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Latest Organelles Stories

2011-10-18 13:14:01

Ciliary beating of Platynereis gives insights into an ancestral state of nervous system evolution As planktonic organisms the larvae of the marine annelid Platynereis swim freely in the open water. They move by activity of their cilia, thousands of tiny hair-like structures forming a band along the larval body and beating coordinately. With changing environmental conditions the larvae swim upward and downward to their appropriate water depth. Scientists of the Max Planck Institute for...

2011-10-04 11:14:19

Cell-penetrating peptides, such as the HIV TAT peptide, are able to enter cells using a number of mechanisms, from direct entry to endocytosis, a process by which cells internalize molecules by engulfing them. Further, these cell-penetrating peptides, or CPPs, can facilitate the cellular transfer of various molecular cargoes, from small chemical molecules to nano-sized particles and large fragments of DNA. Because of this ability, CPPs hold great potential as in vitro and in vivo delivery...

2011-09-20 13:41:22

Dr. Katja Fälber and Professor Oliver Daumke, structural biologists at the Max Delbrück Center for Molecular Medicine (MDC) Berlin-Buch, together with researchers from Freie Universität (FU) Berlin, have determined the molecular structure of dynamin, a ℠wire-puller´ that mediates nutrient uptake into the cell. Since pathogens such as HIV can also enter the body´s cells in this way, understanding the underlying molecular mechanisms...

2011-09-19 07:33:36

The crystal structure of the dynamin protein – one of the molecular machines that makes cells work – has been revealed, bringing insights into a class of molecules with a wide influence on health and disease. "It's a really cool structure," said Jodi Nunnari, professor and chair of molecular and cellular biology at UC Davis and senior author of the paper, to be published Sept. 18 in the journal Nature. "This is a really important class of molecules for regulating membrane...

2011-09-16 11:39:34

The earth's most successful bacteria are found in the oceans and belong to the group SAR11. In a new study, researchers from Uppsala University provide an explanation for their success and at the same time call into question generally accepted theories about these bacteria. In their analysis they have also identified a rare and hitherto unknown relative of mitochondria, the power stations inside cells. The findings were published in two articles in the journals Molecular Biology and...

2011-09-13 12:18:12

A new technique developed by researchers at RIKEN has clarified the location and dynamics of specific metabolites in a single cell of the alga Chara australis. The findings reveal that these metabolites are regulated and fluctuate under stress conditions, providing insight into previously-unknown functions of the vacuole in cellular processes. Metabolites, the intermediates and products of chemical reactions that sustain all living organisms, play a central role in cellular processes...

2011-09-02 16:48:24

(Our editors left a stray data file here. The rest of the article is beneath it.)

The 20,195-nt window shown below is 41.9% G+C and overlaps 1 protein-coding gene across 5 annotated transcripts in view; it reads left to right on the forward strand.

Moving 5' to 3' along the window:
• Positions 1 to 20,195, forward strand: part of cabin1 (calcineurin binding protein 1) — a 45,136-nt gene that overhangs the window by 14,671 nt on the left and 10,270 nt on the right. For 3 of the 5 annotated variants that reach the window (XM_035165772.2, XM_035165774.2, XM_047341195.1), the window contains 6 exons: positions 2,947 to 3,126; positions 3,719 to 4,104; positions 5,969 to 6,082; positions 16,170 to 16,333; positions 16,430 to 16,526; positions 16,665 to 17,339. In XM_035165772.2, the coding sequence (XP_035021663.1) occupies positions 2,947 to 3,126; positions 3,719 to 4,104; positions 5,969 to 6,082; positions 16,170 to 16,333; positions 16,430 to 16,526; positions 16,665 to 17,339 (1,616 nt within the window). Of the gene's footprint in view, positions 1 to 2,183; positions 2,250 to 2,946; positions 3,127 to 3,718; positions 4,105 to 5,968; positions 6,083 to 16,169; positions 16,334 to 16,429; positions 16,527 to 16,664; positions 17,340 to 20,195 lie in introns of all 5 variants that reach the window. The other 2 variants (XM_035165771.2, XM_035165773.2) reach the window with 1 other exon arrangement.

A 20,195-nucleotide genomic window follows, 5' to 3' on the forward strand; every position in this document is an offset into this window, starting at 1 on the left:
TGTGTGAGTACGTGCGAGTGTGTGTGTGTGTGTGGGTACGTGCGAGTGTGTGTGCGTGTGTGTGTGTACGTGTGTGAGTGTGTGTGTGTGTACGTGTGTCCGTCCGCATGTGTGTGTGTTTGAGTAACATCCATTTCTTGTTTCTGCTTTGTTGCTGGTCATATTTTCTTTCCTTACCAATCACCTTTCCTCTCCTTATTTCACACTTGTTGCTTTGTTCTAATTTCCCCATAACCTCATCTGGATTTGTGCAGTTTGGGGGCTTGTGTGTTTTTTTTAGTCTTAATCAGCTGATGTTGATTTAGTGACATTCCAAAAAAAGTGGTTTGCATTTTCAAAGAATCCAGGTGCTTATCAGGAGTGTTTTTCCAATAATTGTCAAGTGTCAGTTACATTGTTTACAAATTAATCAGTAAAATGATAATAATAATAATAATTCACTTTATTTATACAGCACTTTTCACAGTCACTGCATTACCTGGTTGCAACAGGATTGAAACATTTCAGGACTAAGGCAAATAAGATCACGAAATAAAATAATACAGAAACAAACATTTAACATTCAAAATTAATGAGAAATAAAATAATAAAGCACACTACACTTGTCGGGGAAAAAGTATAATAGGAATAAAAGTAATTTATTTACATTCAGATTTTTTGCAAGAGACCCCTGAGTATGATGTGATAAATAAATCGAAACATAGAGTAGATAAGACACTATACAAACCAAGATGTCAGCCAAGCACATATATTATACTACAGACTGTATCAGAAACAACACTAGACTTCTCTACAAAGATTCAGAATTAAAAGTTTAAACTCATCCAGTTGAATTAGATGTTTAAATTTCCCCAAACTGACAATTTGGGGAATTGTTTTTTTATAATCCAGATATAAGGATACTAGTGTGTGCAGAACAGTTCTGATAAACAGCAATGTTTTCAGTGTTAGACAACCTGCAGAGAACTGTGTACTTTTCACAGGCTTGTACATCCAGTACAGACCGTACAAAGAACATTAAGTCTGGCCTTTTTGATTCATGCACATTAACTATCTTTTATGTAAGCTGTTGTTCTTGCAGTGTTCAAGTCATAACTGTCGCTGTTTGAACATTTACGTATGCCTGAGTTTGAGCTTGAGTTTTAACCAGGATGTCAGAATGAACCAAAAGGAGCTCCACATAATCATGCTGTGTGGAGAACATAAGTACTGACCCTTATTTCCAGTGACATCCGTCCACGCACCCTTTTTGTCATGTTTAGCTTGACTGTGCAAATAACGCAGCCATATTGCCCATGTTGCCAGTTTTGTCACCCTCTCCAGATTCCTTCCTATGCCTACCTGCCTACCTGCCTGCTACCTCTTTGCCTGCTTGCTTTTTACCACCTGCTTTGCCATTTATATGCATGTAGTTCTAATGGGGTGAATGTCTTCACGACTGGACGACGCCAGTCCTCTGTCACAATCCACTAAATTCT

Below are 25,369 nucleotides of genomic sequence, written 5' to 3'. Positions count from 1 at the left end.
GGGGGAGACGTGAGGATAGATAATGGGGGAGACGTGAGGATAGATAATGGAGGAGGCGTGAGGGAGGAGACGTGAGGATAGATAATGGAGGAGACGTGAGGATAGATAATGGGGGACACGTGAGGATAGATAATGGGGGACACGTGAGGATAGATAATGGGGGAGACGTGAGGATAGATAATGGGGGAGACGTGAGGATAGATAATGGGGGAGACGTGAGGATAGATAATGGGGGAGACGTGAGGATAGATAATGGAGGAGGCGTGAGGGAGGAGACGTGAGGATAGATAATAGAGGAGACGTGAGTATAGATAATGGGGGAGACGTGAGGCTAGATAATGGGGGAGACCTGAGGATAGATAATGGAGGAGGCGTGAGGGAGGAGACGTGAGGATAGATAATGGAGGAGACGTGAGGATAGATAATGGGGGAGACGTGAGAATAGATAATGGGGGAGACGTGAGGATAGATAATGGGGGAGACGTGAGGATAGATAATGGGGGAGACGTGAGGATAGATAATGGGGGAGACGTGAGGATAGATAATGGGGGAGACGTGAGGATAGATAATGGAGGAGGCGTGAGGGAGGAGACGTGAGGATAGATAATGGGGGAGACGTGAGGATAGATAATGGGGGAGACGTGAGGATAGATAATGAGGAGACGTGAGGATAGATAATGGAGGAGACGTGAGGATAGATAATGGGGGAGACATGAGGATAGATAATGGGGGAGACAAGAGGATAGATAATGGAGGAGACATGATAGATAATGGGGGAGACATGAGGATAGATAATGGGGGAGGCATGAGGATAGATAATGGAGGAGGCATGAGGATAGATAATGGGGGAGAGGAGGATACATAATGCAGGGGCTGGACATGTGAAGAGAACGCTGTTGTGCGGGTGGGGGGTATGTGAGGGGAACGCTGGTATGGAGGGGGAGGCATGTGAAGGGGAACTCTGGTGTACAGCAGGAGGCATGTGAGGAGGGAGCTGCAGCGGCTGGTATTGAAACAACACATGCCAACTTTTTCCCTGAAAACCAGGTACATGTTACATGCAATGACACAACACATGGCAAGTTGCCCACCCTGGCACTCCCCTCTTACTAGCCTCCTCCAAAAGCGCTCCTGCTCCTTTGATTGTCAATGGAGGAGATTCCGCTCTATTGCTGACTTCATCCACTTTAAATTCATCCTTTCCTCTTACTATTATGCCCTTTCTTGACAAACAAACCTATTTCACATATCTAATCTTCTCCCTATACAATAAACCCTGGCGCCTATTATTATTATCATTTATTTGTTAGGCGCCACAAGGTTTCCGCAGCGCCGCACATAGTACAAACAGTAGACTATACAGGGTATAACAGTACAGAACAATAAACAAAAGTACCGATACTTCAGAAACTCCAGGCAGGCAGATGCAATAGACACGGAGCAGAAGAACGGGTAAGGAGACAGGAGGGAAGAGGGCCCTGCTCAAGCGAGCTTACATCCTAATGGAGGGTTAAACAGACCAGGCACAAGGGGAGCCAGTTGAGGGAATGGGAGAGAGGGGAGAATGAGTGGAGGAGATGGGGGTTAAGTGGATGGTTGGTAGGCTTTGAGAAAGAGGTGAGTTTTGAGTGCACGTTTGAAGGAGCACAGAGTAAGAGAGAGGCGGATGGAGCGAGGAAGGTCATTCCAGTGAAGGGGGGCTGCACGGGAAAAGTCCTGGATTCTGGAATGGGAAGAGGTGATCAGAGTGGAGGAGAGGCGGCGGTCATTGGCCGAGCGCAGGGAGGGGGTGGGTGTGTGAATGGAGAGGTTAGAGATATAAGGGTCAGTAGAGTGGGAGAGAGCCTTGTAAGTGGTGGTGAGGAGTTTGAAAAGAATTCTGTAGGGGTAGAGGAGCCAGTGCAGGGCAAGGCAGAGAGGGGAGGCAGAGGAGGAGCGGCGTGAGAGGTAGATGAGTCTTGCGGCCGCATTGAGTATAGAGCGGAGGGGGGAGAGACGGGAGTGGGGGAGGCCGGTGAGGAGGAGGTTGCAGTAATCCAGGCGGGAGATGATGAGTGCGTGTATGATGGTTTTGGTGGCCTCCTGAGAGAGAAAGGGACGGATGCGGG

New research from the University of California, Davis, and the University of Colorado at Boulder puts an unexpected twist on how mitochondria, the energy-generating structures within cells, divide. The work, which could have implications for a wide range of diseases and conditions, was published today (Sept. 2) in the journal Science. “It´s a paradigm shift in cell biology,” said Jodi Nunnari, professor and chair of molecular cell biology at UC Davis and a co-author of the...

2011-09-01 16:40:08

Just as we must take out the trash to keep our homes clean and safe, it is essential that our cells have mechanisms for dealing with wastes and worn-out proteins. When these processes are not working properly, unwanted debris builds up in the cell and creates a toxic environment. Now, a new study published by Cell Press on September 1st in the journal Developmental Cell describes a master regulator of the intracellular recycling and waste removal process and suggests an alternative strategy...

2011-08-26 15:36:49

Researchers at IRB Barcelona discover a crucial mechanism controlling the segregation of genetic material from parent to daughter cells. A finely tuned process of degradation tightly regulates CenH3 protein levels to ensure the correct function of the cell division machinery in Drosophila. From bacteria to humans, all forms of life are based on the capacity of one cell to divide into two or more identical daughter cells. In doing so, cells have to produce a copy of their genetic material...

2011-08-24 21:47:27

Trafficking pathway for hundreds of cell proteins reconstructed and tested The delivery system for an important class of proteins in the cell membrane can be fully replicated with a mere three components, according to a new study. Tail-anchored proteins, the molecular machines that make up approximately five percent of the membrane proteins in a cell, are known to have their own special pathway for trafficking to the membrane after construction. New research from the University of...


Word of the Day
malpais
  • The ragged surface of a lava-flow.
'Malpais' translates from Spanish as 'bad land.'